Andy McCoy and Mötley Crüe's drummer Tommy Lee went looking for Neil and Razzle. They drove by the crash site and saw Neil being handcuffed and being put into a police car. They were informed that Razzle had been taken to a hospital where he was pronounced dead. McCoy informed the band's manager Seppo Vesterinen, who then told the rest of the band.
The death of Razzle had a big impact on the band. The rest of the tour dates were canceled, and the band retreated back to London. The only shows not canceled were the two shows at Helsinki Kulttuuritalo (Finnish for The House of Culture) January 3 & 4 1985. The shows were broadcast live under the title of Europe A Go-Go to a worldwide audience of 200 million viewers. Both shows became memorials to Razzle, with "Million Miles Away" being dedicated to Razzle. Former Clash drummer Terry Chimes played the drums.
In 1985, after the shows, Sam Yaffa left the group due to personal differences with Andy McCoy. The band returned to London, where the band decided to take a short break. After some time Nasty Suicide and Michael Monroe (McCoy still was on vacation) started looking for a new bassist and drummer. Yaffa was replaced by bassist René Berg, who didn't get along with many of the members (especially Nasty Suicide). Terry Chimes was chosen as the new drummer. With the new members the magic wasn't there and Monroe was going to quit. The record label talked Monroe into doing a short tour in Poland, where "Don't You Ever Leave Me" was going up the charts. Monroe agreed on the condition that no live record would be released, but a half official live album was released. Entitled Rock & Roll Divorce, the album was panned by the managers, band members and critics. René Berg was very arrogant, often stating that Hanoi Rocks was "his band", which led to him being fired, and he was shortly replaced by bassist Timo Kaltio. This lineup never performed live, and on June 17, 1985 Monroe officially left Hanoi Rocks. This signaled the end of the band. At the same time, "Don't You Ever Leave Me" rose to number 6 on the Polish singles charts and Hanoi Rocks' popularity continued to the 1990s even though the band broke up.
Rebirth and new success (2001–2007)
In February 2001, Michael Monroe and Andy McCoy performed together for the first time since 1985. They performed three Hanoi Rocks songs: "Malibu Beach Nightmare", "Tragedy" and "Up Around the Bend" in Turku, Finland. After that show, McCoy and Monroe toured again together in the summer of 2001, under the moniker "Hanoi Revisited".
After the short tour, Monroe and McCoy started talking about if they should consider reforming Hanoi Rocks. Monroe was hesitant at first but eventually agreed to reform the band. This would be (as the two put it), a "rebirth", not a reformation of Hanoi Rocks, mainly because none of the other former members were able to join: Razzle was dead;Nasty Suicide had taken a complete overhaul and become a pharmacist; Sami Yaffa is a member of a New York based group called Mad Juana along with his wife Karmen Guy. Mad Juana has already released 3 albums. Yaffa also plays as the bassist for the refunded New York Dolls; and Gyp Casino wasn't active in the band circles anymore. "The Muddy Twins" chose Kari "Lacu" Lahtinen from Monroe's solo band to play the drums, Timpa Laine (who had also been in Monroe's solo band) to play the bass, and to play the rhythm guitar they chose Costello Hautamäki from the Finnish rock band Popeda.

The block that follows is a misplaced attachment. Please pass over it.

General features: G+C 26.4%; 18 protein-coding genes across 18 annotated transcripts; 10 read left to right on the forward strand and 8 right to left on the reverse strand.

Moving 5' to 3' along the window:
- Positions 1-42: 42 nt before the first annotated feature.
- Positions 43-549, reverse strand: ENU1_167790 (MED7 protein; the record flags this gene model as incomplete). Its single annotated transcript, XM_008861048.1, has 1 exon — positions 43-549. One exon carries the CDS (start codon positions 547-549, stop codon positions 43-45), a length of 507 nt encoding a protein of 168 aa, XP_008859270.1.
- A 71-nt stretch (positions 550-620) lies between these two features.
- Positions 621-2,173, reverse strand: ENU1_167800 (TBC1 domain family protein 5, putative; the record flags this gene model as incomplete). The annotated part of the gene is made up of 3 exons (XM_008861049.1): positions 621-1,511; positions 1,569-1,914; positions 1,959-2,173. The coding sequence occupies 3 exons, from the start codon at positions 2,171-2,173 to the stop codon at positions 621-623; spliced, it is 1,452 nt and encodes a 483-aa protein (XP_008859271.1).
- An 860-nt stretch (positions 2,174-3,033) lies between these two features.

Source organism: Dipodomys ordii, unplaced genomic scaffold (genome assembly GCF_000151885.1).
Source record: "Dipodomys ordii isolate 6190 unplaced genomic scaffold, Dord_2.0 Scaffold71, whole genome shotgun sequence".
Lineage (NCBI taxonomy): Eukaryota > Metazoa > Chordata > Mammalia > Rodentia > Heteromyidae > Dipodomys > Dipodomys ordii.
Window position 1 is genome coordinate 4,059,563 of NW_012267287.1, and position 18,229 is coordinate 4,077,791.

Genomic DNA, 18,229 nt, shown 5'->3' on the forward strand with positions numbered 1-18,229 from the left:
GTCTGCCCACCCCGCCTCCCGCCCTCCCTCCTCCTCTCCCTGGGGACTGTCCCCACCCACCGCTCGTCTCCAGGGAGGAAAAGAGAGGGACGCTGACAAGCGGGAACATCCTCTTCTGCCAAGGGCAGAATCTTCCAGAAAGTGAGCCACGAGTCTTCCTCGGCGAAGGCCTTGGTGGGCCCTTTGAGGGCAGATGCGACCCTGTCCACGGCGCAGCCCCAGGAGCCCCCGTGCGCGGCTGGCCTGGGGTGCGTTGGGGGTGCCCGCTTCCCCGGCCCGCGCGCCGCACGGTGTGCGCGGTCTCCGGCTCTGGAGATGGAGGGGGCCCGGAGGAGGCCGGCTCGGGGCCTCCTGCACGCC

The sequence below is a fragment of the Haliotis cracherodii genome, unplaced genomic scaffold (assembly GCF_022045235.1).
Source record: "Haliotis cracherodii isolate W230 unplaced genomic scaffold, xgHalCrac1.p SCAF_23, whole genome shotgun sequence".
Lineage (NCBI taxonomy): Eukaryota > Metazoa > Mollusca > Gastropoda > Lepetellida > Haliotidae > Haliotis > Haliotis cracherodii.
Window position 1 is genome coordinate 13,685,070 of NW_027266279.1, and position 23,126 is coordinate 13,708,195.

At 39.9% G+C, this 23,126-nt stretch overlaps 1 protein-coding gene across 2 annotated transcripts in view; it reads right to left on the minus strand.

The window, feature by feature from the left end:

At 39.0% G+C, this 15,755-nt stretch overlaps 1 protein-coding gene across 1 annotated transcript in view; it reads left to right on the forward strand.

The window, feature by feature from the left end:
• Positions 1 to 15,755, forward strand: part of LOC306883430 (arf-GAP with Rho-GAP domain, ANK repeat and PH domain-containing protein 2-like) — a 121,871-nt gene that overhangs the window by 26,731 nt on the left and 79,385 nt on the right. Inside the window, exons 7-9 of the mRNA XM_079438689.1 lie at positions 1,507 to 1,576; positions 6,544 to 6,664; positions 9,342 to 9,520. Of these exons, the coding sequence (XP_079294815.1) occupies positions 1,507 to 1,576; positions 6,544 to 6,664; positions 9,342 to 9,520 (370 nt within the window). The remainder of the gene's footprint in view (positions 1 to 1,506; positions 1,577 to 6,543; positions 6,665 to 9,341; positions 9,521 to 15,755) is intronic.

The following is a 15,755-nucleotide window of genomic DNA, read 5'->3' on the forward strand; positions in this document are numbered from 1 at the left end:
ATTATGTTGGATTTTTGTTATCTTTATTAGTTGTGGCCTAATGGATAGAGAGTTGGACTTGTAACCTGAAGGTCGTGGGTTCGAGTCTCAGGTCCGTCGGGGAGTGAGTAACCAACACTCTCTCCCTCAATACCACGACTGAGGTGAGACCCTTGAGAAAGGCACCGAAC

The new Hanoi Rocks toured, the fans' reactions were mostly enthusiastic, and the rebirth of Hanoi Rocks also sparked news around the world. On the writing side, McCoy and Monroe made a deal that they would be equal writers on songs, and not just McCoy. By 2002, the two had written enough songs for an album, and Hanoi Rocks' comeback album Twelve Shots on the Rocks was released. The most popular songs were "In My Darkest Moment", "Obscured", "People Like Me" and "A Day Late, A Dollar Short". Music videos of the latter two were also made. Even though the album was a hit in Finland and Japan, Monroe and McCoy were not present when the album was mixed, and when they heard the finished product they were not too happy. The album was remixed in 2003 and it also featured two new songs, "Moonlite Dance" and "Bad News". Monroe and McCoy were much more happy with this version.